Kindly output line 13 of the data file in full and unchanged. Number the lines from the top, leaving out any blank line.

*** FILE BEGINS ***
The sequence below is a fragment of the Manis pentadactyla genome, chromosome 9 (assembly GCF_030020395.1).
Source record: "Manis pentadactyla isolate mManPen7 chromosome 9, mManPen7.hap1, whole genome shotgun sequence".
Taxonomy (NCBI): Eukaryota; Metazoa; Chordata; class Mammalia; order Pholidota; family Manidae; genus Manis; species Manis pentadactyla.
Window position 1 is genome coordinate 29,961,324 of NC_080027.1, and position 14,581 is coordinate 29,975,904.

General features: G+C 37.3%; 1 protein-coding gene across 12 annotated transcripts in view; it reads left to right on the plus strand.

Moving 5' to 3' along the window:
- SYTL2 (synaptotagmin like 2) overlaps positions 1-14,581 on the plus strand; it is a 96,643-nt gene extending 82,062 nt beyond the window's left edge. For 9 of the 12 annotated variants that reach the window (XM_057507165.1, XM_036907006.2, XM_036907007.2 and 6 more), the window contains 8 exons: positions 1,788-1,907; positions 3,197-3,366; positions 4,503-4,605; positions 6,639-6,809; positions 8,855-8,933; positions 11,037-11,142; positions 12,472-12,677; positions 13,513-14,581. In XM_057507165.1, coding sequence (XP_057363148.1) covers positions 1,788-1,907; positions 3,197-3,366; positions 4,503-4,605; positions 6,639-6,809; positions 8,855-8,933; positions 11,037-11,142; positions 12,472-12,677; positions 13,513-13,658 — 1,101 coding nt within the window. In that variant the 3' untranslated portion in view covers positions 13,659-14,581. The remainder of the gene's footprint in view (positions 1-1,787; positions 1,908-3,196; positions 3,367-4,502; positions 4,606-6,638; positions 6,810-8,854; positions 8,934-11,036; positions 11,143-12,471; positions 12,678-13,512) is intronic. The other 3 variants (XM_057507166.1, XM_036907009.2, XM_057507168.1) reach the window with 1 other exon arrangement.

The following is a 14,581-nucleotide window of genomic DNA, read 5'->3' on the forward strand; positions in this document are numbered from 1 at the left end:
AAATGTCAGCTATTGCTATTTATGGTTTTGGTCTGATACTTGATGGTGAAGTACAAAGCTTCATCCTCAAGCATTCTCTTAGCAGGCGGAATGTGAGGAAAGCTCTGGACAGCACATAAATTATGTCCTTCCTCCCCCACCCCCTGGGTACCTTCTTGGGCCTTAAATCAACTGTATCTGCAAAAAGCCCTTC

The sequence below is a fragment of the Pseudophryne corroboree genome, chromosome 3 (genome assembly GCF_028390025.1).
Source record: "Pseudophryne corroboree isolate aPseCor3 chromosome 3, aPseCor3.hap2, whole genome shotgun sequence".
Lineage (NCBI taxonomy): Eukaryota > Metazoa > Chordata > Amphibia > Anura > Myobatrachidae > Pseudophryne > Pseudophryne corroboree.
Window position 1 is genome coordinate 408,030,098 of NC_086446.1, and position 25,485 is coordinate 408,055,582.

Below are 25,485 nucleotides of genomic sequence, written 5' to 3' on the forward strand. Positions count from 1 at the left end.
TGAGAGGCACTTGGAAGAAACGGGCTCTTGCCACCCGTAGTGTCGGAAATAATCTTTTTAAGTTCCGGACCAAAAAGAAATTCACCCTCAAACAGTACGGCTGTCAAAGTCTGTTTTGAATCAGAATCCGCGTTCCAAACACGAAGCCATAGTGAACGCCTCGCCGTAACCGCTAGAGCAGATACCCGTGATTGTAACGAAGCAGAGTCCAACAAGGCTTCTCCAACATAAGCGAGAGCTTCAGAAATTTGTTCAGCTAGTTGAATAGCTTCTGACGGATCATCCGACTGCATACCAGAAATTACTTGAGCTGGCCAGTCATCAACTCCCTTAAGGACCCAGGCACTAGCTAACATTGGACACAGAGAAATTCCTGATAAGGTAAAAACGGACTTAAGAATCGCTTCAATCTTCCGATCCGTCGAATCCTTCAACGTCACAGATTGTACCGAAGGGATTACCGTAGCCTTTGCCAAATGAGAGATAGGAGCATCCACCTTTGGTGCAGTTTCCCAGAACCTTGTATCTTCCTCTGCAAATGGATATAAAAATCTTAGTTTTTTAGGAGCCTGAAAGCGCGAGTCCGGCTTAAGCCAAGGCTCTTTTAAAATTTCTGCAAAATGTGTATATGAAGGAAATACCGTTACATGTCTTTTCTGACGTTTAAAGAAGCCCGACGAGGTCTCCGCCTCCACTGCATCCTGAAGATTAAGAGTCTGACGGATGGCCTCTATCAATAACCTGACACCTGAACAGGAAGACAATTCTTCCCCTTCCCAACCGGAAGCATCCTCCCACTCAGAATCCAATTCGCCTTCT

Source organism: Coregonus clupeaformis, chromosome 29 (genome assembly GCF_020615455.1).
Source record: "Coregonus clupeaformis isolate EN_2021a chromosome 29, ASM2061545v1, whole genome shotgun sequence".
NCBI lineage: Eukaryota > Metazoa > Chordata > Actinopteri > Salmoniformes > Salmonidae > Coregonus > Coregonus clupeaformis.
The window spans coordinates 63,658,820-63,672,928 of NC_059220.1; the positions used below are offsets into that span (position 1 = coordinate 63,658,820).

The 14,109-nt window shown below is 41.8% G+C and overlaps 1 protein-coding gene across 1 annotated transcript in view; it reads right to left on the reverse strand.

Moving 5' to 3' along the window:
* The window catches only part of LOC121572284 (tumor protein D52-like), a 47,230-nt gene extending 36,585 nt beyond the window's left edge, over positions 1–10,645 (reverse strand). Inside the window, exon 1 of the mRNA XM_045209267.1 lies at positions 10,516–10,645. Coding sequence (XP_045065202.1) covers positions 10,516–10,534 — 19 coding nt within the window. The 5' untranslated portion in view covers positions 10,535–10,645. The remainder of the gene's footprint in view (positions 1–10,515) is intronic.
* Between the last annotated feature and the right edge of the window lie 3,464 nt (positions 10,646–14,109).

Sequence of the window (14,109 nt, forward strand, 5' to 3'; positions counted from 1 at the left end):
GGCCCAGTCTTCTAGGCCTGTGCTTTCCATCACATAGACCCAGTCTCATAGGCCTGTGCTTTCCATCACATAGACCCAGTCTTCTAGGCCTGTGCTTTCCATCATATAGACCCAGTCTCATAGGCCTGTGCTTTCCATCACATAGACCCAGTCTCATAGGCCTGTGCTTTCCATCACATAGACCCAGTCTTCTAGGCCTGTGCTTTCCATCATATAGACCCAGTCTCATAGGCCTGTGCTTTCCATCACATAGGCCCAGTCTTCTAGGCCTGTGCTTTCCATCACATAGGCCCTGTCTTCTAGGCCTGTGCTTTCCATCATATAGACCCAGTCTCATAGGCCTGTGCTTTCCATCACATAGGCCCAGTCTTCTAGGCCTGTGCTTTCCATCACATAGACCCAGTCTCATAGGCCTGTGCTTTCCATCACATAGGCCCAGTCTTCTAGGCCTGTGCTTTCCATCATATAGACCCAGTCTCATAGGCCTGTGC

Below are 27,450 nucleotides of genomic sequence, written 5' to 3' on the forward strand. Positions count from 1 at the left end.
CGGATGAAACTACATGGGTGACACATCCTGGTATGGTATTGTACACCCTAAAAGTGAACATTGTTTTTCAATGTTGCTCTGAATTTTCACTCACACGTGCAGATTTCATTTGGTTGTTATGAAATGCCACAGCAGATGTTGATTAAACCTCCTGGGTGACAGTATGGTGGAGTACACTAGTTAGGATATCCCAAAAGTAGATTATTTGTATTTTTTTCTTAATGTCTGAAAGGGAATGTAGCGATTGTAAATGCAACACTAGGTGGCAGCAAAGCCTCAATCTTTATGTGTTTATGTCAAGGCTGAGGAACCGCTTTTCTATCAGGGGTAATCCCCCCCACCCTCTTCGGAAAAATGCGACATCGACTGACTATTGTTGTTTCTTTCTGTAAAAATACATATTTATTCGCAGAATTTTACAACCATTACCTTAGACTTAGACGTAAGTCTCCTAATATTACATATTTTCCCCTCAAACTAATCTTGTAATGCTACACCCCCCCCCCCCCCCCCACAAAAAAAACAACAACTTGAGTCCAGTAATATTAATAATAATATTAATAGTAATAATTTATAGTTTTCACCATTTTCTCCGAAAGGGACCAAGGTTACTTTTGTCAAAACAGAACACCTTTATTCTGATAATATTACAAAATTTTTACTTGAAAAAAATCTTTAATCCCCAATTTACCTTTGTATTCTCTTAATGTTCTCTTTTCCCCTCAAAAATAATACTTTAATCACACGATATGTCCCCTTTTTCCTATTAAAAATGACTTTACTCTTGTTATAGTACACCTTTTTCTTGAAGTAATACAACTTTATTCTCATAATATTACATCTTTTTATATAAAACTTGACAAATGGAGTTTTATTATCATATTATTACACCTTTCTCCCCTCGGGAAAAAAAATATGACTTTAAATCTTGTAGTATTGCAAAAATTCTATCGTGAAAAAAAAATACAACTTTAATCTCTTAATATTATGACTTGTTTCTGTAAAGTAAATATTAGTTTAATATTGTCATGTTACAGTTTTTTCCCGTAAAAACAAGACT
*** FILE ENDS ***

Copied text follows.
Window position 1 is genome coordinate 408,030,098 of NC_086446.1, and position 25,485 is coordinate 408,055,582.